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Opening Arguments


Polling has become such a commonplace and significant part of what passes for news coverage these days that I think journalists have an obligation to note the source of the polld the ycite, since advocates for one position or another have a natural inclination to find evidence for what they already believe. That's a practice this Indianapolis Star editorial did not observe (and, yes, I acknowledge it's a failing I've been guilty of a time or two):

Unfortunately, a new national study indicates that far too many new teachers are not well-equipped to lead classrooms. The National Council on Teacher Quality, which analyzed data from more than 1,100 teacher training programs in preparing its report, described education schools as a whole as an “industry of mediocrity.” “The vast majority of teacher preparation programs do not give aspiring teachers adequate return on their investment of time and tuition dollars,” the report concluded. Academic standards for prospective teachers tend not to be high enough and student teaching assignments are not sufficiently challenging, the report found.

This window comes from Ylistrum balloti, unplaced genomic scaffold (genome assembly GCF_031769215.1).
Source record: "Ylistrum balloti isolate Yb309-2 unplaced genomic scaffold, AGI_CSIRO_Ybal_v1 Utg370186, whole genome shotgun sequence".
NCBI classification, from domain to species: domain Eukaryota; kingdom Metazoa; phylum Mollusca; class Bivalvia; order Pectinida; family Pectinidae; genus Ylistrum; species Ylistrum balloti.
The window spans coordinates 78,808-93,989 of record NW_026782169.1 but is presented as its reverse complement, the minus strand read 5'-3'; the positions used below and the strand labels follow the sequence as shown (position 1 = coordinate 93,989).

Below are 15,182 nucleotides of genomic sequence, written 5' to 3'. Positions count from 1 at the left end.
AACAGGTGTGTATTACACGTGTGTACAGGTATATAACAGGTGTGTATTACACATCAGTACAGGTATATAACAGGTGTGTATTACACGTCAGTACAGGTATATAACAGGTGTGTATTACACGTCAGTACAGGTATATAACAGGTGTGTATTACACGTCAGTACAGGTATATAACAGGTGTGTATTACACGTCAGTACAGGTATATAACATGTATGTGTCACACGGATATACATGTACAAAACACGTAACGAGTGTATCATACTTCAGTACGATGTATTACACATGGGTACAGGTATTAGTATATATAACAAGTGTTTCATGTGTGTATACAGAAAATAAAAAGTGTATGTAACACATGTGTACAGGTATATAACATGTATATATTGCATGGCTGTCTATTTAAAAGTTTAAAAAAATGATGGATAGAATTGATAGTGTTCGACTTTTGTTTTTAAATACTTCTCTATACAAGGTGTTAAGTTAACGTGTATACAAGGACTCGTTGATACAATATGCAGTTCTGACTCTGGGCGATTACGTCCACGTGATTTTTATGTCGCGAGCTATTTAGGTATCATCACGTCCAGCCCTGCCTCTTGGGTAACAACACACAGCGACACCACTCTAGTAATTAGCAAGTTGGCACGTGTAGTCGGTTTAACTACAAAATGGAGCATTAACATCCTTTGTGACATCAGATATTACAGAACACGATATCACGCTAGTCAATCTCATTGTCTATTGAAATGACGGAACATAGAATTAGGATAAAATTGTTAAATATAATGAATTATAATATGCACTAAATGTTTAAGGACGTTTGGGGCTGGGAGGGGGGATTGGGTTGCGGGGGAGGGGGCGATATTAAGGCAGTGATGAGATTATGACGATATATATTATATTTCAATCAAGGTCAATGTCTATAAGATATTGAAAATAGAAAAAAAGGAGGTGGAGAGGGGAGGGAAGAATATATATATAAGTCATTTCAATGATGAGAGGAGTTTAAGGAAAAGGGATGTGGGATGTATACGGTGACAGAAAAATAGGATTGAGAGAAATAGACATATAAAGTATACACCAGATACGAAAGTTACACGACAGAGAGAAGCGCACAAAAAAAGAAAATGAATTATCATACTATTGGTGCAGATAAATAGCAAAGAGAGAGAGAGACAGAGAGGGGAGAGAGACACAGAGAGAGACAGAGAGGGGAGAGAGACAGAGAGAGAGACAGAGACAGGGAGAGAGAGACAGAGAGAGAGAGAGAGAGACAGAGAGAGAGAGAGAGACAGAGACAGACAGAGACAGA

The editorial does say that deans of education schools in indiana and elsewhere "fired back at the study" as "flawed and irresponsible," but it doesn't say why the educators find the study lacking: The National Council on Teacher Quality has been a longtime critic of existing teacher education programs, so its hardly surprising that it finds that system "mediocre at best."

The Star's conclusion -- that educators shouldn't be so defensive and instead should work on improvements because this report merely echoes what "prior research" had already shown -- is quite defensible. A record of similar findings does mitigate the possible flaws in one study. But the possible bias of the researchers should still have been included so that readers have all the information they need to reach an informed conclusion.